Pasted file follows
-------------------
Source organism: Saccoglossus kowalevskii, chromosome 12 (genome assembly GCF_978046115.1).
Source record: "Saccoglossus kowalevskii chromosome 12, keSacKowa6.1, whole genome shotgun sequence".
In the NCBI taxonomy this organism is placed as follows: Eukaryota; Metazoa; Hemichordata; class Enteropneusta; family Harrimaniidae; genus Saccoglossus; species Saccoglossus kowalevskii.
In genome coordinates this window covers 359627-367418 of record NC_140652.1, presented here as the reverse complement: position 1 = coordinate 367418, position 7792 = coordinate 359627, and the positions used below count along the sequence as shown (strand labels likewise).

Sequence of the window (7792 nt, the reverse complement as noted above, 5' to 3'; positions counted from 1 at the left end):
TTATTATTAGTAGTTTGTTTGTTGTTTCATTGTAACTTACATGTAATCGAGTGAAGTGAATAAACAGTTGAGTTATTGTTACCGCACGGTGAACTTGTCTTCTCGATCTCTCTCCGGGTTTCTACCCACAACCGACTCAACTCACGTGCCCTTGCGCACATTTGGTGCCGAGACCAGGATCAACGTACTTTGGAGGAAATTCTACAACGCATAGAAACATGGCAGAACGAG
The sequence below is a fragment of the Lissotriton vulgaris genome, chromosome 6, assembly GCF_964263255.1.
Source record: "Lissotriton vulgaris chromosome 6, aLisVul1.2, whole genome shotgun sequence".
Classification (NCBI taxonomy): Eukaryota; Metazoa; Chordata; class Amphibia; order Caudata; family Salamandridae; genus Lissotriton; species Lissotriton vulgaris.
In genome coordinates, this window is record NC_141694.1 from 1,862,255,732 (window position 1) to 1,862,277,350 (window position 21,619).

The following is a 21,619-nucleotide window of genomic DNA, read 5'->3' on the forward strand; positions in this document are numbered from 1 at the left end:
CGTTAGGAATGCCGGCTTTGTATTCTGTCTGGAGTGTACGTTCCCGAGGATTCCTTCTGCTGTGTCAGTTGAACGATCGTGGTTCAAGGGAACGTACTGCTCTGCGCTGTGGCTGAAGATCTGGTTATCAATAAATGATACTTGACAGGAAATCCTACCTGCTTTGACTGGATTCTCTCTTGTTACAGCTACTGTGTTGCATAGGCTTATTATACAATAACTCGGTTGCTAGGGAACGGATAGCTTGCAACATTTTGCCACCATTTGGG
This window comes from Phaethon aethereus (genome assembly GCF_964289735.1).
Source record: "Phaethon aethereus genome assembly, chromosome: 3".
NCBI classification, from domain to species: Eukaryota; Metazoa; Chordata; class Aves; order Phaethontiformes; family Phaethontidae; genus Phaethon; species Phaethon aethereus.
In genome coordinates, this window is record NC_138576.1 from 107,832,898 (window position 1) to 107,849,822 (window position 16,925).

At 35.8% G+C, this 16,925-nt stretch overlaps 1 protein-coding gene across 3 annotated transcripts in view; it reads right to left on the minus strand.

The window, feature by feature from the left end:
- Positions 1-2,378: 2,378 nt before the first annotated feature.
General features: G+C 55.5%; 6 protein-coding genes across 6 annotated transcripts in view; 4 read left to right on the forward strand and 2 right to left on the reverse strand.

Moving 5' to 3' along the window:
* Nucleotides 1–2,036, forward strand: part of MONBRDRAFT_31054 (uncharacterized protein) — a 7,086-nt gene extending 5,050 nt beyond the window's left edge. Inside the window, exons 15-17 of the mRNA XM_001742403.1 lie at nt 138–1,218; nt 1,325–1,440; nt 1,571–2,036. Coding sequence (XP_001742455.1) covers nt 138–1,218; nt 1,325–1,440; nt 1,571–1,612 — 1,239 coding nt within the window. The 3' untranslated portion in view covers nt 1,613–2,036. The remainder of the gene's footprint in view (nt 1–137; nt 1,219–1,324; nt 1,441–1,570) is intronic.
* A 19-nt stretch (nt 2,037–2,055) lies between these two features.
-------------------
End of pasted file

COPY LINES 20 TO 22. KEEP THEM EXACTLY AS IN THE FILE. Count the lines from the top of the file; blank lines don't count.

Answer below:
General features: G+C 55.5%; 6 protein-coding genes across 6 annotated transcripts in view; 4 read left to right on the forward strand and 2 right to left on the reverse strand.

Moving 5' to 3' along the window:
* Nucleotides 1–2,036, forward strand: part of MONBRDRAFT_31054 (uncharacterized protein) — a 7,086-nt gene extending 5,050 nt beyond the window's left edge. Inside the window, exons 15-17 of the mRNA XM_001742403.1 lie at nt 138–1,218; nt 1,325–1,440; nt 1,571–2,036. Coding sequence (XP_001742455.1) covers nt 138–1,218; nt 1,325–1,440; nt 1,571–1,612 — 1,239 coding nt within the window. The 3' untranslated portion in view covers nt 1,613–2,036. The remainder of the gene's footprint in view (nt 1–137; nt 1,219–1,324; nt 1,441–1,570) is intronic.